Cleveland Cavaliers 94
Boston Celtics 107
Celtics lead series, 2-0
To say that Tuesday night’s loss in Game 2 was an embarrassing one for the Cleveland Cavaliers would probably be an understatement. They were not only outcoached and outworked, but it was clear that the Boston Celtics’ youth just wanted it more.
Now, the wine and gold are in a 2-0 hole and must win the next two games in Cleveland to pretty much have any shot of coming back in the best-of-seven series. Maybe, just maybe, the home crowd inside Quicken Loans Arena will be exactly what the Cavs need in order to help themselves out. Then again, if they give the effort they did Tuesday night, it doesn’t matter where the game is.
42/10/12 – There were only a few positives aspects from this game, but LeBron James was definitely one of them. He scored early and often, notching 21 points in the first quarter, but his 42 points, 10 rebounds, 12 assists, and one block just weren’t good enough. His two biggest downfalls in his column were his inability to make free throws (5-of-10 from the line) and six turnovers. Other than that, No. 23 played very well, knocking down 16-of-29 from the field and 5-of-11 from three-point range. You can’t ask for much more than that from James.
22/15 – Kevin Love may not have played his best game, but his 22 points and 15 rebounds can’t go unnoticed either. The big man was 9-of-18 from the floor as well. It may have been the quietest 22 and 15 game I’ve ever seen, honestly.
0 – If you’re reading this and watch the game on your couch, you scored as many points as JR Smith did in Game 2. He had just three rebounds and one assist while shooting an imperfect 0-for-7 from the floor and accumulating an embarrassing Flagrant 1 late in the game after pushing Al Horford in the back when the big man went up for an alley oop. It was a night to forget for the sharpshooter and he will need to play much better moving forward.
3 – With Smith totaling zero points, the Cavs’ backcourt combined to have just three points, with George Hill making a field goal and one free throw. Compare that to the Celtics’ backcourt of Terry Rozier (18 points) and Jaylen Brown (23) and Cleveland’s guards were dominated offensively.
Minus-17 – Jeff Green was one of a handful of Cavaliers who struggled Tuesday night. His 28 minutes led the bench unit, but he totaled just six points, two rebounds, and one assist while notching a team-worst minus-17 in those minutes.
21 – While Green struggled in his 28 minutes, Kyle Korver, who had a hot hand early and often, had just 21 minutes off the bench. His 11 points on 4-of-8 shooting were a much-needed spark, but just one that seemed as though the Cavs needed much more of.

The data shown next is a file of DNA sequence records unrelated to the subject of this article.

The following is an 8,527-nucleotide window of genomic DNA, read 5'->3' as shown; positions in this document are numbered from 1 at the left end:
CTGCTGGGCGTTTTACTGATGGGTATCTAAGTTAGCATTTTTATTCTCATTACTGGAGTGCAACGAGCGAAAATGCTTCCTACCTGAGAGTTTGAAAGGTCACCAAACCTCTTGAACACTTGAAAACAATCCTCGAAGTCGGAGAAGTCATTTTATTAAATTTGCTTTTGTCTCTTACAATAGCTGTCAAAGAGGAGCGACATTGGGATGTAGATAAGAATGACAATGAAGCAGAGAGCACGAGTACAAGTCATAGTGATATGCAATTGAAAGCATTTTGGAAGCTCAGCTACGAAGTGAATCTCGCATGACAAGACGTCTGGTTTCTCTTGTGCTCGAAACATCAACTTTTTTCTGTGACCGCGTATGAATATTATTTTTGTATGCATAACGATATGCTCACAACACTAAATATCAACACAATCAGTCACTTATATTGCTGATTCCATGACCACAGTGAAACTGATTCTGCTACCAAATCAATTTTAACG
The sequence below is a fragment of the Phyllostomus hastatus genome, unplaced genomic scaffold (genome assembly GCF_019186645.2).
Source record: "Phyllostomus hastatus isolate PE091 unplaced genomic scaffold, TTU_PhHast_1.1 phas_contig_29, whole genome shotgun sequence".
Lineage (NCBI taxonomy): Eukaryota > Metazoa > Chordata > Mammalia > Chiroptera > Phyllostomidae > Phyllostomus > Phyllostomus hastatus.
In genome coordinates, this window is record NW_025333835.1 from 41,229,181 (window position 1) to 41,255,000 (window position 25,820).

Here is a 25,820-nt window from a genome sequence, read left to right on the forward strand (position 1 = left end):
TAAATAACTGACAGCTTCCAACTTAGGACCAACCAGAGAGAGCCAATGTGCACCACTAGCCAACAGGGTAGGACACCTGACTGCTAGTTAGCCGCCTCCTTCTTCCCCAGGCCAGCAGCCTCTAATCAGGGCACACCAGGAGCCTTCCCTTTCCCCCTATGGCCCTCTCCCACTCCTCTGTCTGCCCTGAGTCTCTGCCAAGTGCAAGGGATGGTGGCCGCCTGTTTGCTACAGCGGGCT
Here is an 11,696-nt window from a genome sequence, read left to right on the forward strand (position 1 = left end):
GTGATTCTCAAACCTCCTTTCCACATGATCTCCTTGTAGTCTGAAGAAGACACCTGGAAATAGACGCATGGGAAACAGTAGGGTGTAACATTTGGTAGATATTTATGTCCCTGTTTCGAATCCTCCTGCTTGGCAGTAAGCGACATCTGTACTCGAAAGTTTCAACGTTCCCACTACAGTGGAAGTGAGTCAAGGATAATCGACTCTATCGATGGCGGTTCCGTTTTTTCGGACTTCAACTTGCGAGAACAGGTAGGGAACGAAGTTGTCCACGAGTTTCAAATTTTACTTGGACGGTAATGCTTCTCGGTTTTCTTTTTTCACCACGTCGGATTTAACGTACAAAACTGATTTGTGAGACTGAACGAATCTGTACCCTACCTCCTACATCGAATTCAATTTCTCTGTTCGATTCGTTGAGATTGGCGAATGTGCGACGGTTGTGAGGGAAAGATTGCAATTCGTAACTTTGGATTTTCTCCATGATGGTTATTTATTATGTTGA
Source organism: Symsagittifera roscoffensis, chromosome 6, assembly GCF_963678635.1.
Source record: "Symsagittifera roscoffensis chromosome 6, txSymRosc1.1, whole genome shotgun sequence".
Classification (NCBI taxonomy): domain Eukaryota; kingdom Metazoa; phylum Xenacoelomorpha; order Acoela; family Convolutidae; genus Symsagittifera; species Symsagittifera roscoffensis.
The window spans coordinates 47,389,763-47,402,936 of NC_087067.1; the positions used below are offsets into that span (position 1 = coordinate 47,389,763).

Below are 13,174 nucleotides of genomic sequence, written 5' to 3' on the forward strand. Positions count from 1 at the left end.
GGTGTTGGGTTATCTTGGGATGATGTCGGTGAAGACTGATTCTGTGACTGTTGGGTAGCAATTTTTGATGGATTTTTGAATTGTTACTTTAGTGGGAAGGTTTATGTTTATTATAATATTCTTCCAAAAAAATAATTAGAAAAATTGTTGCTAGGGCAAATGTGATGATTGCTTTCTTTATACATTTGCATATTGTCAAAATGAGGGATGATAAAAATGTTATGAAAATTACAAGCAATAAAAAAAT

2 – Rodney Hood continued to struggle, much like he has for the majority of the postseason. His two points on 1-of-2 shooting in 11 minutes is something that he must improve on going forward, especially with the way he has played all throughout the playoffs.
0 – Outside of Ante Zizic, who hasn’t played any significant minutes so far this postseason, Jordan Clarkson was the only active player who didn’t see the floor in Game 2. He’s been struggling, but that was definitely a surprise, especially with the Cavs struggling as much as they were in the second half of Game 2.
39 – After securing a 55-48 halftime lead, the Cavs clearly didn’t make many halftime adjustments while Brad Stevens’ Celtics seem to do everything right following halftime. Cleveland had just 39 second-half points in the loss. They allowed Boston to score 59 points in the final 24 minutes.
71-47 – It’s not the reason why they lost, but James clearly wasn’t the same player after getting hit in the head and neck by Jayson Tatum’s shoulder late in the second quarter. The Cavs held a 47-36 when it happened with just under four minutes left in the half. Following that hit that forced No. 23 to go to the locker room while looking dazed, the wine and gold were outscored, 71-47, the rest of the game.
58.8 – While James’ 5-of-10 mark sure didn’t help, the Cavs hit just 10-of-17 free throws in Game 2. That must improve going forward. As a team, they should shoot around 75 percent from the free-throw stripe.
7 – Although it seems as though the Cavs are done, they aren’t, luckily. There’s a reason why it’s a best-of-seven series. There’s a reason why both teams get home games. Cleveland may have lost both games in Boston to start the series, but they now return to the shores of Lake Erie for Games 3 and 4. If the Cavaliers can win the next two, it will make for an interesting series, one that will essentially be a best-of-three with Boston having two home games.
Toughness – This isn’t a number, but through two games, Boston has just played so much tougher than Cleveland. It’s almost like the Celtics are the older, more experienced team that is just trying to get in the wine and gold’s head at this point.
Heart and effort – Just like the above, this isn’t a number either. A team as experienced as the Cavs should never allow a team to outplay or outwork them. That’s one of the few reasons why Boston was able to take Game 2 Tuesday night. The young, energized Celtics just wanted it more, and that was clear.